Thursday, 28 November 2013

Getting Away With It

‘Private’s Progress’ (1956) is an interesting film in that it seems to have had a big influence over two other films from the late 1950s.  Produced by the Boulting Brothers, they must have enjoyed making the film and its success.  Much of the cast reappeared in their more famous ‘I’m Alright Jack’ three years later, cast in similar roles.  Also, there are heavy reminders of 1958’s ‘Carry on Sergeant’, with the presence of William Hartnell playing pretty much the same character in both films.
Who's the Sergeant by @aitchteee

 Ian Carmichael plays the useless Private Windrush, whose disastrous progress we follow throughout the film.  Being a posh boy he should of course have been an officer, but his total ineptitude in everything he tries leads to him being shoved in with the masses.  The film is set around 1943-ish – over halfway through the war.  Being a Boulting production there is a heavy element of satire in the story, the target of which is criminal activity.  If we take on board what the film suggests, we can only conclude that wartime crime was rife – that almost everybody was dabbling in something.  Of course we are all aware of the archetypal spiv, but the idea of so many taking part doesn’t sit easily with the idea of noble Britain fighting the good fight as if it were a game of cricket.  As ever, I turned to my wartime bible for answers – that is Juliet Gardiner’s book ‘Wartime Britain 1939 – 1945’.  There are unarguable statistics which back up ‘Private’s Progress’’ insinuation that crime was indeed rife.  By 1945, crime was up 57% on the 1939 statistics. To some extent this was because there were more crimes to commit under wartime legislation.  Circumstances also provided a lot of new opportunities – for example the blackout leading to an increase in theft, and bombing leading to a shameful explosion of looting.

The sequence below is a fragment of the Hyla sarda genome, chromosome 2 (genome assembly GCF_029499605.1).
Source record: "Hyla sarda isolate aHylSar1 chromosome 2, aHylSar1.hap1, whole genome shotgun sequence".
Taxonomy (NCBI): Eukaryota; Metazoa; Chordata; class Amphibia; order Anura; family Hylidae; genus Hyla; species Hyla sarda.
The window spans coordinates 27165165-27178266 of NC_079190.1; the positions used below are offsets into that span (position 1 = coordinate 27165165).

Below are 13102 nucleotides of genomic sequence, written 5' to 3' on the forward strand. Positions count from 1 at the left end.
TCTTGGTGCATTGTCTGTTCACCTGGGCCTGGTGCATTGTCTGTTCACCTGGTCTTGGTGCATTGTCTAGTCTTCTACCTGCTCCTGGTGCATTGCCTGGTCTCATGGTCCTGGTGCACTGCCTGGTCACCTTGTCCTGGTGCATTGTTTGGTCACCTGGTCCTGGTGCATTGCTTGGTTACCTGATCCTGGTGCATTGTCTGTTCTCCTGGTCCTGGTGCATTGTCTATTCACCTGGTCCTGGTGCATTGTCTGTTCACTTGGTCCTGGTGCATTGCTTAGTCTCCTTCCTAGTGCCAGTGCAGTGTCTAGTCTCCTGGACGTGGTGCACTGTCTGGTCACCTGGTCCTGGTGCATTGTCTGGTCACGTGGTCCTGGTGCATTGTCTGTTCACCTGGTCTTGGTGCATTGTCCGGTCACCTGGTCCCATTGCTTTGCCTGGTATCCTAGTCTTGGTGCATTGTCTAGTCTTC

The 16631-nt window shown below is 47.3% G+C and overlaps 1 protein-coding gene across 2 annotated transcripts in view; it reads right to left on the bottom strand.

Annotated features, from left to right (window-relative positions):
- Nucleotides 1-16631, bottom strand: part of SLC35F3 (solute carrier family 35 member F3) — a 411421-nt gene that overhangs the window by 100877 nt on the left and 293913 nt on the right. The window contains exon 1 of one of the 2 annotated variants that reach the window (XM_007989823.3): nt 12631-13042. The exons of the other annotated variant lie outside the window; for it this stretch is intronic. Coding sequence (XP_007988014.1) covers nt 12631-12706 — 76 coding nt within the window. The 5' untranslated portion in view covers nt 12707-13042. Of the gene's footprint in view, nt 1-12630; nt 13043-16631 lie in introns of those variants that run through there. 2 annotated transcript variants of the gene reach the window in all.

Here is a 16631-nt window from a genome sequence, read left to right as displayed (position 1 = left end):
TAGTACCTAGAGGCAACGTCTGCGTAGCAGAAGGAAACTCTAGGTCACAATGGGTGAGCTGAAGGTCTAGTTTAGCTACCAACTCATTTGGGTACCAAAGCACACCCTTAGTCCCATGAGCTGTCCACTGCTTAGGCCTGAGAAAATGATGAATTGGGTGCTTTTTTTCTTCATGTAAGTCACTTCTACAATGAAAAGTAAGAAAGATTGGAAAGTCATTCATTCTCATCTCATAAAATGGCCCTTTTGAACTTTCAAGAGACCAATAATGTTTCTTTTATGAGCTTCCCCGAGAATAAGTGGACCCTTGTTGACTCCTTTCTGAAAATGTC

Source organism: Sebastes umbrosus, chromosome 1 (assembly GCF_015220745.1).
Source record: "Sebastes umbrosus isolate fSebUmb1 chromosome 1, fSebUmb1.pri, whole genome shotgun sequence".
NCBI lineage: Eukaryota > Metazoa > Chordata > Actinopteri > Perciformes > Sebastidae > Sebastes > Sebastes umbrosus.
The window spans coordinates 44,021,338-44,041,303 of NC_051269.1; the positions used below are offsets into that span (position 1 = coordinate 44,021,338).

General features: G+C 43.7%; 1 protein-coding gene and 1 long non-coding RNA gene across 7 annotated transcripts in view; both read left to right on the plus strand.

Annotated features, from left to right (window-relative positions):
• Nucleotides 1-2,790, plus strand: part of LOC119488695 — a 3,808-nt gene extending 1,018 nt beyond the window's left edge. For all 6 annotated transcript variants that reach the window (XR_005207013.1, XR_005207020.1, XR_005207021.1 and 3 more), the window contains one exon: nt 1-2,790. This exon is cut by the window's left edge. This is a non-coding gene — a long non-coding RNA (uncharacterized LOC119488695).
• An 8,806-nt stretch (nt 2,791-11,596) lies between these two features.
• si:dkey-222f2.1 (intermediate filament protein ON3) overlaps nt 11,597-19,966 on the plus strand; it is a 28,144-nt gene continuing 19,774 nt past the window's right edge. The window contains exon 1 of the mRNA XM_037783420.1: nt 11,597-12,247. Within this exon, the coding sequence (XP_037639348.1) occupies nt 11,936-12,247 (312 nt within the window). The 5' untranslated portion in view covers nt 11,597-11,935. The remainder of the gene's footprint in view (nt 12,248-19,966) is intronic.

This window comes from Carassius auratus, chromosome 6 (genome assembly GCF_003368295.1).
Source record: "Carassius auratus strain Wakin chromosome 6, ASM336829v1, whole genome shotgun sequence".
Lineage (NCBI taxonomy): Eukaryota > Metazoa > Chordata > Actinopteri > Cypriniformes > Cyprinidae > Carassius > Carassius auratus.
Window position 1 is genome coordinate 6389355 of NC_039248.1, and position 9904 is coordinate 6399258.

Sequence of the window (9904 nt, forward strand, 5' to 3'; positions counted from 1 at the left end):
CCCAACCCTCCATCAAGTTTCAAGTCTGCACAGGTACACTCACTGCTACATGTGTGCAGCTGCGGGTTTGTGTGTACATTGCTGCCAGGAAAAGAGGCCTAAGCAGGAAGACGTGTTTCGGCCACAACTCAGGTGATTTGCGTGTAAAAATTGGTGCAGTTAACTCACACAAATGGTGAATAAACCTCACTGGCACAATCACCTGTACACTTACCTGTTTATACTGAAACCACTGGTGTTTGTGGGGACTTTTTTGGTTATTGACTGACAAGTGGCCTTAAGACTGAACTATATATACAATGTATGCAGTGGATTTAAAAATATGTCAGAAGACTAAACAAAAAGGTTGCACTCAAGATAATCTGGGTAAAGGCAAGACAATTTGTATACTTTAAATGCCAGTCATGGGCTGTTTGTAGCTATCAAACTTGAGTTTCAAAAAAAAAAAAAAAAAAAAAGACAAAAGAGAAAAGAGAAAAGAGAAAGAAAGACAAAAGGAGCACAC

Richard Attenborough’s character, Cox, has all the scams and delightfully shares them with anyone who’ll listen.  We particularly learn how to get away with making a railway journey without paying for a ticket.  It does seem to be the case that the railways did suffer greatly from the crimewave – and not just in terms of non fare paying passengers.  According to a book published by the LMS in 1946, detailing its role in World War Two, theft from the company ranged from a huge amount of petty pilfering to organised raids on warehouses.  Some gangs took full advantage of the confusion and panic caused by air raids to loot railway property while bombs fell around them.  So, railways were a good choice to focus on and allowed the film to avoid getting too heavy.  Not all petty crime was amusing, as many of Gardiner’s looting accounts attest.

‘Private’s Progress’ also points out that this increase in crime or opportunism wasn’t just taking place among the lower classes.  And it suggests that the higher you stood in society, the bigger and better the opportunity.  There is, however, not as much solid information to be had on crime among the elite.  Not surprising – the rich were always more likely to get away with their misdemeanours.  The class system is shown up as the biggest accomplice that there ever was.

Thursday, 14 November 2013

Frankie Says...

‘The Lady is a Square’ (1959) is Anna Neagle’s final film, made just before she retired from the screen in favour of the stage.  Although not one of the greats, this film is certainly a pleasant way to fill 90 minutes.  Neagle is supported by a host of familiar faces including Wilfred Hyde-White, Frankie Vaughn, Janette Scott and Antony Newley.  All give a solid performance of an engaging storyline.

I found the story of particular resonance because of a book that I had just finished reading.  That is David Kynaston’s “Modernity Britain – Opening the box 1957 -1959.”  This exceptionally readable history book describes how Britain had begun to shake off austerity and lay the foundations of a country that we would recognise today.  ‘The Lady is a Square’ could also, in a much more simplistic way, tell us something about this transitional period.  Although Kynaston’s work is more rigorous and far-reaching, contemporary film is like a message in a bottle sent to us from that period of history itself.